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The 10 most expensive cities in the world

If you thought the likes of London were expensive, then think again. The English capital doesn’t even make the top 10 in the Economist Intelligence Unit’s 2014 Worldwide Cost of living survey. It looked at over 130 cities and based its findings on more than 400 different price indicators, only to find that Singapore deserved the dubious distinction of being ‘top’, overcoming last year’s ‘winner’, Tokyo. In fact, Tokyo had dropped to joint 6th. 1. Singapore If you’re living in Singapore, the chances are you’ll have little disposable income. Cars cost around four or five times as much as in Europe or the US, and the cost of housing is sky high. Imported goods are expensive but local food and transport relatively reasonable. Singapore 2. Paris Paris earns its high ranking in the survey due to the price per square metre for a city centre apartment. You’re looking at around 5% more than in London, making it one of the most expensive places to buy an apartment in the world. Paris 3. Oslo The presence of Oslo will come as no surprise to many, particularly if you’ve ever gone out for a few drinks in the city. A beer will cost you around 82 NOK (approximately $14). 4. Zurich Switzerland enjoys high salaries and low rates of tax, but that still doesn’t mean it isn’t one of the most expensive places in the world to live. Food, insurance and other services are all much higher than in most other European countries, putting Zurich high on the list. 5. Sydney As the country’s most expensive place to buy property, Sydney is one of two cities in Australia to make the top 10. Throughout Australia, you’ll also find alcohol and tobacco attracts higher taxes, and even simple pleasures such as going to the cinema can be around 50% dearer than in, say, New York. Sydney 6= Tokyo Once top of the Economist’s survey, the Japanese capital remains notoriously expensive when it comes to property but the weaker yen brings it down to joint sixth in the rankings. Tokyo 6= Geneva With apartments costing around 11,500 euros per square meter in Geneva, it’s only the wealthy that tend to buy.  On the plus side, though, Geneva is the only European city in the top 10 where unleaded petrol costs less than $2 per litre. Geneva 6= Melbourne The cost of some items has come down in Melbourne but it still remains one of the most expensive places in the world to live. With cigarettes at around $18 AUD a packet, smokers may want to steer clear – or move there if they’re looking for an added incentive to kick the habit. Melbourne 6= Caracas As the most expensive place in the Americas, the Venezuelan capital of Caracas is a place where renting a typical one-bedroom apartment costs in the region of 2.5 times the average wage. Unofficial and black market exchange rates, however, may help to make living costs a little more tolerable. 10. Copenhagen In the last Economist report, the Danish capital was in 15th place, but it now rises into the top 10.  Drinks in Copenhagen costs around double what they do in the UK, but the city did come first in the UN’s first World Happiness Report so clearly it’s not all doom and gloom! Copenhagen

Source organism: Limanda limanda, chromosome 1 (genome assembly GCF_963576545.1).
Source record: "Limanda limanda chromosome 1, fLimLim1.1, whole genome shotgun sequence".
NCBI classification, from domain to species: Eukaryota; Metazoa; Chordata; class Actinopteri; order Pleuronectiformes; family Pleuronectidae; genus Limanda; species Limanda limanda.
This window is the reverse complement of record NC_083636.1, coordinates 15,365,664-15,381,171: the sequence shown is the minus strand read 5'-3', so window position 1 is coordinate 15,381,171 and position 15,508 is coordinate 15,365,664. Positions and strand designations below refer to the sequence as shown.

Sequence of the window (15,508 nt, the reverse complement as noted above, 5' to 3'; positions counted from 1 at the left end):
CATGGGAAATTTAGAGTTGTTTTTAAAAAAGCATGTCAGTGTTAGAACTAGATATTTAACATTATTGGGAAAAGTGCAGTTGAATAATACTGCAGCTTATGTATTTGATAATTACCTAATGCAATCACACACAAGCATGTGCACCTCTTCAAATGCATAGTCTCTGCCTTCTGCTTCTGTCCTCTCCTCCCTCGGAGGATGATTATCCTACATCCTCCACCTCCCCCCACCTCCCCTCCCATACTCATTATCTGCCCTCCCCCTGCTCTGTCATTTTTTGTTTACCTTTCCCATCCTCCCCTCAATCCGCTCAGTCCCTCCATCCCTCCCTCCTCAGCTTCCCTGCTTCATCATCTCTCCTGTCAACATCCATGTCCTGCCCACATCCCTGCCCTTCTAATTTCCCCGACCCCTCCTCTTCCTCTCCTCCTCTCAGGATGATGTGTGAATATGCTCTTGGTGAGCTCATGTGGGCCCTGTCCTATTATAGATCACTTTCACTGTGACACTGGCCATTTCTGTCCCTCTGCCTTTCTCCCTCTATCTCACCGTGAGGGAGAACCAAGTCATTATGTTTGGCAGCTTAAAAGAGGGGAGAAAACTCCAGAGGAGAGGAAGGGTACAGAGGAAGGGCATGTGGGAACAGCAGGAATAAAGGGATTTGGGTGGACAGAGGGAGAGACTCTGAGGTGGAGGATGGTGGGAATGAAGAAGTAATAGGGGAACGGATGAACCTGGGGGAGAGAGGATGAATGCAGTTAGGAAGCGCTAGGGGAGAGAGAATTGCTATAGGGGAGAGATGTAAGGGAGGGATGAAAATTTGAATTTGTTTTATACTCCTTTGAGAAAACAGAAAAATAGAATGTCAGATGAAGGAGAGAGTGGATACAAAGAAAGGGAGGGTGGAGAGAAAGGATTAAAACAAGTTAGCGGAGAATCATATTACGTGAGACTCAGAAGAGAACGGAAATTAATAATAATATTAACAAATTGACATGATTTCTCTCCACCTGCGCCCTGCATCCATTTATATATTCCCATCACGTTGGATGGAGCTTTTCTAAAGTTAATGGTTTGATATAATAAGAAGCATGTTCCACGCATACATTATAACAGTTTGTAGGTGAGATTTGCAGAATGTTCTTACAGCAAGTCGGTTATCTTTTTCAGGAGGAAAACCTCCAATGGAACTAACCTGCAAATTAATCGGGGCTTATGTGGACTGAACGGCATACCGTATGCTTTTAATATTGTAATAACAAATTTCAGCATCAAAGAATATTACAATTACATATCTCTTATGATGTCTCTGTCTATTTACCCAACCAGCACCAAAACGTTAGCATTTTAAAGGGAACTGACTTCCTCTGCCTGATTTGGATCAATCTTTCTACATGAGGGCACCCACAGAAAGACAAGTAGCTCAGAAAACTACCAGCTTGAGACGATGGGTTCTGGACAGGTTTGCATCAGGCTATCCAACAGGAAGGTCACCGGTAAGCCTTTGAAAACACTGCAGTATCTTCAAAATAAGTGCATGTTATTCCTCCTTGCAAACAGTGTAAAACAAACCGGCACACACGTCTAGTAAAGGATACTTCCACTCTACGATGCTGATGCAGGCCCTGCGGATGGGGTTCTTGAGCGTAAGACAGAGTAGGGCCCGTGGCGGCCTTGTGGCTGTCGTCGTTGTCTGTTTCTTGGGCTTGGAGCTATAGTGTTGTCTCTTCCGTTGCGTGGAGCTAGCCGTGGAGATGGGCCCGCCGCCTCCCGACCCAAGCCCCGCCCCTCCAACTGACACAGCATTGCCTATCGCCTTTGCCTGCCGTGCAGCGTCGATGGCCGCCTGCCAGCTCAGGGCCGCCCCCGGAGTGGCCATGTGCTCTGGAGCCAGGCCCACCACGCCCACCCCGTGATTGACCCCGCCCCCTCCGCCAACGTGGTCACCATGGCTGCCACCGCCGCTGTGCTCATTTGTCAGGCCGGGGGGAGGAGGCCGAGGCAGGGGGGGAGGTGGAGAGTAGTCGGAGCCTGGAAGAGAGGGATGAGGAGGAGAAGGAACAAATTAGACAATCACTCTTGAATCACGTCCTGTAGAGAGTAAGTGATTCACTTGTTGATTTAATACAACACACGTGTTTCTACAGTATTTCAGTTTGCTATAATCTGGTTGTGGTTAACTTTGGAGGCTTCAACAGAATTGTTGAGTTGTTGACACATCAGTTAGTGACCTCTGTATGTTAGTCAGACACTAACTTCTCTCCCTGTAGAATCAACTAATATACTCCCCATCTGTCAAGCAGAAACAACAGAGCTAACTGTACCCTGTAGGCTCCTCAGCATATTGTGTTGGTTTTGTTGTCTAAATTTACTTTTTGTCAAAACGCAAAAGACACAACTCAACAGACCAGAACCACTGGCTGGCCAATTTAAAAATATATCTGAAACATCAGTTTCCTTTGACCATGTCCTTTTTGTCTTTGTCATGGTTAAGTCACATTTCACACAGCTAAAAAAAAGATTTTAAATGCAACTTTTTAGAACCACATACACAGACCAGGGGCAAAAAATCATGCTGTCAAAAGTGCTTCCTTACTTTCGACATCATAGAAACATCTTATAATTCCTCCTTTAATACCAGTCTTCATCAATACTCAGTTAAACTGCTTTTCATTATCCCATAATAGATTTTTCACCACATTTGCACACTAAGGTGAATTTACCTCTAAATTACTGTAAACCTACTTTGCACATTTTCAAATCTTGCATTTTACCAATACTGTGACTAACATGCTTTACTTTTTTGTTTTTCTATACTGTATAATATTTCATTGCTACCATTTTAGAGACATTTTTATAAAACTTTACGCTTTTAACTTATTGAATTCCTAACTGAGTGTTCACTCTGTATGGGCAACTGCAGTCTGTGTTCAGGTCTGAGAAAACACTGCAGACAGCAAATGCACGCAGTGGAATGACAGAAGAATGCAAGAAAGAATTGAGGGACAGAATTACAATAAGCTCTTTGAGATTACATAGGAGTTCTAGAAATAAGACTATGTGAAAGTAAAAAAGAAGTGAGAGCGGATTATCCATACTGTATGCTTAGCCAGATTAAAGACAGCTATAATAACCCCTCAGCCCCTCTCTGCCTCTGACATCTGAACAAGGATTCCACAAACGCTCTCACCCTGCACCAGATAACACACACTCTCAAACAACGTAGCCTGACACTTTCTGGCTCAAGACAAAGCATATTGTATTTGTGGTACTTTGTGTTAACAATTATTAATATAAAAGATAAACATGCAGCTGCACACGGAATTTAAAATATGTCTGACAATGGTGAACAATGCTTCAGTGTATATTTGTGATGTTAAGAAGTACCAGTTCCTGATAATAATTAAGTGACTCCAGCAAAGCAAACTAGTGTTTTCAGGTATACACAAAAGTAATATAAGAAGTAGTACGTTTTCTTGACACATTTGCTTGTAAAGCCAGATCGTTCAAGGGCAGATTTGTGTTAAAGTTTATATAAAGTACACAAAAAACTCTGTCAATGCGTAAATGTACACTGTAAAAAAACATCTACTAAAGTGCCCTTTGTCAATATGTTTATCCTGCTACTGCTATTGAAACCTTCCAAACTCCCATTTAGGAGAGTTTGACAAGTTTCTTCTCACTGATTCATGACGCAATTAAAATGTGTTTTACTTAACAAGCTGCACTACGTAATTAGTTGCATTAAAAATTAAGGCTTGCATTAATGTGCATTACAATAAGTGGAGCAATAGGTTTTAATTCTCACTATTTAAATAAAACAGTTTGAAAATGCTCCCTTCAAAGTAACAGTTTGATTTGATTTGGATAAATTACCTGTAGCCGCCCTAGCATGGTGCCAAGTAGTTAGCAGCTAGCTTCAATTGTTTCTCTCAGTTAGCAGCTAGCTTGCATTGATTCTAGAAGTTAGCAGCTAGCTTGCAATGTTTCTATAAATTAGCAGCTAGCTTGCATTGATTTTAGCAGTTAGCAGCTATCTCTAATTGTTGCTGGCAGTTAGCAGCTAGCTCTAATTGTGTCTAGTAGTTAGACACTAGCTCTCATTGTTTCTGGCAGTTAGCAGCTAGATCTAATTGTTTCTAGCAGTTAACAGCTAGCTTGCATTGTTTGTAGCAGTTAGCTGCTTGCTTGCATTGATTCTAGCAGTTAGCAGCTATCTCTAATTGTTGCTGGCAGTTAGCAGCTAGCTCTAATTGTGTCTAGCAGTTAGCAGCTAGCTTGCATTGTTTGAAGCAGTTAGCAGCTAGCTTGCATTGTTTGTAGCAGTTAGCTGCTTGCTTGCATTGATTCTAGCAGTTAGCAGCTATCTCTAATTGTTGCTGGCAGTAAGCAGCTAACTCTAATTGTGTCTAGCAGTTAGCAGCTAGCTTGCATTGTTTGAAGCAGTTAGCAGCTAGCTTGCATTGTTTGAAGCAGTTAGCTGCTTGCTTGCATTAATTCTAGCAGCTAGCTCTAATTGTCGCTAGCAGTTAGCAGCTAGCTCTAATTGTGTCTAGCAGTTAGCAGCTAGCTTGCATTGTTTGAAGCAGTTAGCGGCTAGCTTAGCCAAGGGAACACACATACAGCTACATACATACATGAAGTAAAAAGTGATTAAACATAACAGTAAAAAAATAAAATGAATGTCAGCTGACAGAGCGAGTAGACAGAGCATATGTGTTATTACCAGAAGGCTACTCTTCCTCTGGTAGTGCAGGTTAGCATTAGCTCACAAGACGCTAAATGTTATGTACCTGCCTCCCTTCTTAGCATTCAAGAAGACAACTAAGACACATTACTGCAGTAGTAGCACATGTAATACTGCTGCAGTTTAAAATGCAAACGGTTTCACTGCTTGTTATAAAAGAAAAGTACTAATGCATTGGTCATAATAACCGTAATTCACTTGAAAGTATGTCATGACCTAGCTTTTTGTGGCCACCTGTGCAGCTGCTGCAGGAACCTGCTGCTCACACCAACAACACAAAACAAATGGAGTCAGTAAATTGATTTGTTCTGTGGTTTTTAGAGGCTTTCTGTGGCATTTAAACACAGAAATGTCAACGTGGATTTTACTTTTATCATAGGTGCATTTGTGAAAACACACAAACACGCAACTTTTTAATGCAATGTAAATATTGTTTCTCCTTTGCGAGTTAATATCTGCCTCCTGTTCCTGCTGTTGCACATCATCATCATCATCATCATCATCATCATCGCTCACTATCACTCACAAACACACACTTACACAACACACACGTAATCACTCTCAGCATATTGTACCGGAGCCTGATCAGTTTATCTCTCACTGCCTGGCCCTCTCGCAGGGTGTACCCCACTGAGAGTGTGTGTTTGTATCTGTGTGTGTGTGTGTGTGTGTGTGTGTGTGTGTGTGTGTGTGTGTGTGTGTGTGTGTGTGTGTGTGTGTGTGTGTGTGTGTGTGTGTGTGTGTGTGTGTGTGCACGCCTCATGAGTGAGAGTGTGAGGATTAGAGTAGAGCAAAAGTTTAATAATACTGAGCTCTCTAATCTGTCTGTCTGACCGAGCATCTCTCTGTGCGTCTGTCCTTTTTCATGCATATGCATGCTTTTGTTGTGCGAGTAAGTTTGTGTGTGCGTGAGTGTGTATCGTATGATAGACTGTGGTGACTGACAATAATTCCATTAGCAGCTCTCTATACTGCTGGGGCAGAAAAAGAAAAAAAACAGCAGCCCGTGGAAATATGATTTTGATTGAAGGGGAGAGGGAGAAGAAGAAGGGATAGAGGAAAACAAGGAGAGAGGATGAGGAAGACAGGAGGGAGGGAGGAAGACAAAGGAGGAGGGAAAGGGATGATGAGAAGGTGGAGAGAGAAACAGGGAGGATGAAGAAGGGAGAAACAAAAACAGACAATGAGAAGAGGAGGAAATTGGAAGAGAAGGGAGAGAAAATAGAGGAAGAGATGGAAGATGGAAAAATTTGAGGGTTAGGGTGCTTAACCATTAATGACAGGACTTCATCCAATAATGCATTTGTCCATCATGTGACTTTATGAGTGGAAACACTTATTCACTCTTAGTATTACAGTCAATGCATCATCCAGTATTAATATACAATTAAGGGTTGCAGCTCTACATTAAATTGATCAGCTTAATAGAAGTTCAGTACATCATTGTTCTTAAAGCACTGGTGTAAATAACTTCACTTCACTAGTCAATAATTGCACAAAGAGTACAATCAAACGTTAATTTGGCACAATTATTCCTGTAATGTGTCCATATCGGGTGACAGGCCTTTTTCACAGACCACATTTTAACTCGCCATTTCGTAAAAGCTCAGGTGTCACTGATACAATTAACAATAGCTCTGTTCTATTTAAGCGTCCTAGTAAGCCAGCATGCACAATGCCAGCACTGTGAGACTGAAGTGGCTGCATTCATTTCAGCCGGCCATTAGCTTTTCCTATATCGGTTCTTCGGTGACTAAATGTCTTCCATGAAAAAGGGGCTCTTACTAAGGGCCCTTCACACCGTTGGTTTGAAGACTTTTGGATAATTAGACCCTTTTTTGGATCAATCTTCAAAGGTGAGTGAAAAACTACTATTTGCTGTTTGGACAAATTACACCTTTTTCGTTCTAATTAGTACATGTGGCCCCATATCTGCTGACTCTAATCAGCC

Paul Johnson

Paul Johnson is Editor of A Luxury Travel Blog and has worked in the travel industry for more than 30 years. He is Winner of the Innovations in Travel ‘Best Travel Influencer’ Award from WIRED magazine. In addition to other awards, the blog has also been voted “one of the world’s best travel blogs” and “best for luxury” by The Daily Telegraph.

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  1. Where is Moscow and Istanbul? Yes, Singapur, Tokyo, Oslo is very expensive cities but never not cheap moscow and istanbul. Maybe it’s most expensive from caracas and copenhagen..

  2. Perth. Western Australia is in the Worlds top ten. We are more expensive than Sydney and Melbourne…

  3. Really interesting and surprising to see that London doesn’t make the top 10.
    I lived in Sydney for two years and was horrified at paying $3 for a small bottle of water. I managed because my salary was much higher than it was in the UK but if you’re taking a holiday it makes a big impact on the budget.

  4. I’m not sure whether I believe this survey. How can Singapore be more expensive than Geneva, for example? Quite how do they quantify this?

    Property is obviously obscenely pricey in Singapore, but most locals will live with their parents or depend on social housing. Locals can also eat out for about $2-3 (£1-1.50).

    Comparing Singapore to south east Asia, it’s definitely extremely expensive. But the most expensive in the world? How do they work out these lists?

  5. Perth is definitely in the top 10, named last year as the most expensive city in the Southern Hemisphere. $17 for a pint of beer and up to $8.50 for a coffee!!!!

  6. I totally agree. Perth should be added. I live in Melbourne and agree that cost of living is higher than California-San Francisco and Southern California. The cost if food is insane!

  7. Well I live in a small city, but even if it were big, I wouldn’t mind if it was not in this list. Being expensive does not make something necessarily classy. However, all classy things are usually expensive…not always though!

  8. Denmark should be no. 1… We pay more than 50% of our wages in taxes, we have a VAT of 25% on everything and we have a “car tax” on 180% on the value of the car…

  9. Is there any basis for this ?or any surveys? Anyway, all of these places are brilliant, and there’s nothing to worry because my favorite place is on the list.

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